Signing up for Medicare could take only 15 minutes, but a bit of planning ahead can make sure you receive the coverage that's best for you.

Tracey Wetzel, lead trainer at the CLAIM program, the State Health Insurance Assistance Program for Missouri, laid out how to prepare for enrollment in Medicare.


To be eligible for Medicare, you must be 65 or older or declared disabled by the Social Security Administration. There is a seven-month window to sign up: three months before your 65th birthday, the month of your birthday and three months after your birthday.

There could be a two- to three-month delay to receive benefits if you sign up after your birthday month; this could leave you without health insurance for that period, so Wetzel recommends signing up before your birth month. Missing the seven-month window altogether could have serious costly consequences down the road.

You must also have worked for at least 10 years and be a citizen or a green card holder for at least five years to be eligible. A marriage of at least 10 years allows you to draw from your spouse's work record. So, if you haven't worked at least 10 years but a long-time spouse has, you may still be eligible. 

Assistance programs are available for low-income individuals to help with costs of Medicare. Be sure to check with a health insurance adviser to see if you are eligible to receive these benefits because the cutoff for assistance is above the federal poverty line. Eligibility can change, so check in once a year.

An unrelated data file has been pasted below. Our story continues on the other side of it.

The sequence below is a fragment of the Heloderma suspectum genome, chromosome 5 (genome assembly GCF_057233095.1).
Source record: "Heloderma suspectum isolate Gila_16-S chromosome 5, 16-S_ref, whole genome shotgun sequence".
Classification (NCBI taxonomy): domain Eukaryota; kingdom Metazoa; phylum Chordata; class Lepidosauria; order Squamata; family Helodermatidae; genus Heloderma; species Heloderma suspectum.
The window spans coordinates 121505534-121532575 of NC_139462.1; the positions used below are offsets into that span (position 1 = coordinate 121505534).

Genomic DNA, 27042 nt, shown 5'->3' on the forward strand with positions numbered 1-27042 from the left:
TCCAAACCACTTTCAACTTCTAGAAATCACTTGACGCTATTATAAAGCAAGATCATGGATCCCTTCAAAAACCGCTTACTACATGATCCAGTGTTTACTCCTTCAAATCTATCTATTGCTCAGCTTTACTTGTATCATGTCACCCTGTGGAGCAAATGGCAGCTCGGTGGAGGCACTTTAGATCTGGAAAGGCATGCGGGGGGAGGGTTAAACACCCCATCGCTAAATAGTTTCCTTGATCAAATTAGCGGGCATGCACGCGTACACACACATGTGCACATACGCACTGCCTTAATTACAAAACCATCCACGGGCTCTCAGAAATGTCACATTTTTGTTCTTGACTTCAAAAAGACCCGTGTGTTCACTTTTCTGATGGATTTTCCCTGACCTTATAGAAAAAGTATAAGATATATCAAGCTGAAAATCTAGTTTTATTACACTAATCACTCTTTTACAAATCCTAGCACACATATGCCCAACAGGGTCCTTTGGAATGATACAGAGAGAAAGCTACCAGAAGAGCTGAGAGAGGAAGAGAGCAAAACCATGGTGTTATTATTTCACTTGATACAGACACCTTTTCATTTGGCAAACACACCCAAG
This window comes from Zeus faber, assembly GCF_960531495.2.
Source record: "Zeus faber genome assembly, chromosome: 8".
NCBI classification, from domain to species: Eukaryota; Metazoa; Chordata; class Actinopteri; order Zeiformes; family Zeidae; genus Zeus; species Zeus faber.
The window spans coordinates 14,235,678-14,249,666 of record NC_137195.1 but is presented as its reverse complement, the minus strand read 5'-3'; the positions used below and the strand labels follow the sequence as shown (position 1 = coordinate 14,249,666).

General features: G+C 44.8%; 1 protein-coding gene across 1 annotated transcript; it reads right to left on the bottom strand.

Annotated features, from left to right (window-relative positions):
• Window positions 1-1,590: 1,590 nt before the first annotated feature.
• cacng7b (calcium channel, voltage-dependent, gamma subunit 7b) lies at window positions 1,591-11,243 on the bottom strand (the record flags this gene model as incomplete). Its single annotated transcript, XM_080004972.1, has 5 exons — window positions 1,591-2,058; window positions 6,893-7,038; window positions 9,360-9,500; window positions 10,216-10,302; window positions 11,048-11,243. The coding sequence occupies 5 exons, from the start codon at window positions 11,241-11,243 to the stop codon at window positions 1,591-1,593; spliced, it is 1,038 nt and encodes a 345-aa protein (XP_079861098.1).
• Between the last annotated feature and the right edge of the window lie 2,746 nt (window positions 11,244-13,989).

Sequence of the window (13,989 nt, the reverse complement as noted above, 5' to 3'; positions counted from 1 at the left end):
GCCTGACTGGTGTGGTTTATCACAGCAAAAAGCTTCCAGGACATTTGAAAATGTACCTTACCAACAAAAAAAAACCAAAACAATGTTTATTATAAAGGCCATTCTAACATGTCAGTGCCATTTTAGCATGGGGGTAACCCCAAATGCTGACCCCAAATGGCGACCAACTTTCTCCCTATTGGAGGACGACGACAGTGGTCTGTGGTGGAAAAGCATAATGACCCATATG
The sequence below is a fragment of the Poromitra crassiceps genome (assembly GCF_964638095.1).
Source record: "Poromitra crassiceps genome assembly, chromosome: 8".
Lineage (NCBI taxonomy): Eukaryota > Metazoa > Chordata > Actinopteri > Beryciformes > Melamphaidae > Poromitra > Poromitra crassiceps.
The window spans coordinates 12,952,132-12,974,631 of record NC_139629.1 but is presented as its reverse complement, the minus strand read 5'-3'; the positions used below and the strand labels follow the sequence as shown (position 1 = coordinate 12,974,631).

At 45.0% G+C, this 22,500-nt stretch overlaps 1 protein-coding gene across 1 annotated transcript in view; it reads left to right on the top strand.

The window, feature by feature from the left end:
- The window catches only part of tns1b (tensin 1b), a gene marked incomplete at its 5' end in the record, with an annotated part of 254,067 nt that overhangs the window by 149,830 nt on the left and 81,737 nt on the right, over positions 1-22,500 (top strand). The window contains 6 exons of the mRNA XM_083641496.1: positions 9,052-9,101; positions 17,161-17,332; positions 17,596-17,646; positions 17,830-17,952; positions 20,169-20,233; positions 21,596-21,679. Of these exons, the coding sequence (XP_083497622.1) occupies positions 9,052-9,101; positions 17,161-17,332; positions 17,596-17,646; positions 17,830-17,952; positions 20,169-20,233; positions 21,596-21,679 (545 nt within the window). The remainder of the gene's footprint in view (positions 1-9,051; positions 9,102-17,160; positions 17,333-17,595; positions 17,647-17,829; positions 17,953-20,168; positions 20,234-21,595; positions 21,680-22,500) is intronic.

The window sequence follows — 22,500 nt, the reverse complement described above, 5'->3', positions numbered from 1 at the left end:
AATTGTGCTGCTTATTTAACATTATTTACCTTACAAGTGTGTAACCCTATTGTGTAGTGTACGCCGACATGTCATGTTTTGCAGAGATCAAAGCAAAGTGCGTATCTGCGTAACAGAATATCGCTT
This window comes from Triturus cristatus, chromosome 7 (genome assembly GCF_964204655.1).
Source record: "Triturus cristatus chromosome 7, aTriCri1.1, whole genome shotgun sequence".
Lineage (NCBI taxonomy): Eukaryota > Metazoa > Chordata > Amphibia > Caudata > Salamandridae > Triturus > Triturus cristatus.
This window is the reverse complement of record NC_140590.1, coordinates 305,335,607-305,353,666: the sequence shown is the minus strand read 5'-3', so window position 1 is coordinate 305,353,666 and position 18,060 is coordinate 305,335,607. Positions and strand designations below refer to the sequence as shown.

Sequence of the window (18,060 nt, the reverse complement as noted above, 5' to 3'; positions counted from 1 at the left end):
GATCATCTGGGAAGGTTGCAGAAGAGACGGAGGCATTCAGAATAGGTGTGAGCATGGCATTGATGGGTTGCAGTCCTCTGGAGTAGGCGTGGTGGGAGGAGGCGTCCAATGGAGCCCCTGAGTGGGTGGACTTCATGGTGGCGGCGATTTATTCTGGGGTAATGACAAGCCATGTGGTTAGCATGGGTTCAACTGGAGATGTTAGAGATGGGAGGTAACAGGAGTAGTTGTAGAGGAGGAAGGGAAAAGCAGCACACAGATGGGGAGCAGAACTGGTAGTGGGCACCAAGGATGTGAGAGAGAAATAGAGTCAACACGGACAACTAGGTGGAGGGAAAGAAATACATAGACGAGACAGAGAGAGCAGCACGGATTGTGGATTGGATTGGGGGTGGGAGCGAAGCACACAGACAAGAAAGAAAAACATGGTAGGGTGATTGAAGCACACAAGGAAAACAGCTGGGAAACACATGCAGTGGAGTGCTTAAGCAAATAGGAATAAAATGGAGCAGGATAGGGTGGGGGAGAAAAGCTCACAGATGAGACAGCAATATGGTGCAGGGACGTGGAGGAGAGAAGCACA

The basics 

Payment for Medicare can vary depending on coverage. There is no cost for Medicare Part A, which helps cover inpatient care at hospitals, skilled nursing home costs, hospice care and home health care. Part A is tax-withheld as a percentage of income. Part A has deductibles and cost sharing as services are used.

Part B of Medicare helps cover outpatient care, medical equipment and a number of preventative services. If you receive Social Security checks, Part B payments are automatic. Otherwise, payments can be automatically withdrawn from a bank account with Medicare Easy Pay. 

Those enrolled in Medicare who continue to work can accept Part A benefits without signing up for Part B benefits, but Wetzel recommends speaking to a health insurance adviser before doing so.

If the insurance coverage through work does not meet certain qualifications and you miss the seven-month window to enroll, Part B costs could be increased by 10 percent for every full year enrollment is delayed. The penalty could last as long as Medicare is used.

More coverage 

Besides the original Part A and Part B coverage, Medicare Advantage plans and supplemental plans are available, usually for an extra cost.

Medicare Advantage plans include all the Part A and Part B benefits, may include prescription drug coverage and are run by private insurance companies. These allow more protection with a yearly limit for out-of-pocket costs. Extra benefits and services may also be offered. 

Prescription drug coverage may be better for those who regularly take prescriptions. These plans help cover the cost of medication.

Other plans cater to different necessities, such as traveling. A Medicare Advantage plan is specific to select locations, so those who plan to travel might consider a supplemental plan. Otherwise, a Medicare Advantage plan will cover emergencies.

Talk to a health insurance adviser for more information about available plans. 

Heads up!

New Medicare cards are being mailed this year. They no longer contain a Social Security number but have new Medicare numbers instead to help keep Social Security numbers secure.

The new card will come in the mail automatically between June 2018 and April 2019. If anyone tries to offer a new card early or calls about the card, it is likely a scam. Only those new to Medicare will get the new cards early. 

  • Community Reporter, Spring 2018. I am studying magazine journalism. Contact me at, or in the newsroom at 882-5720

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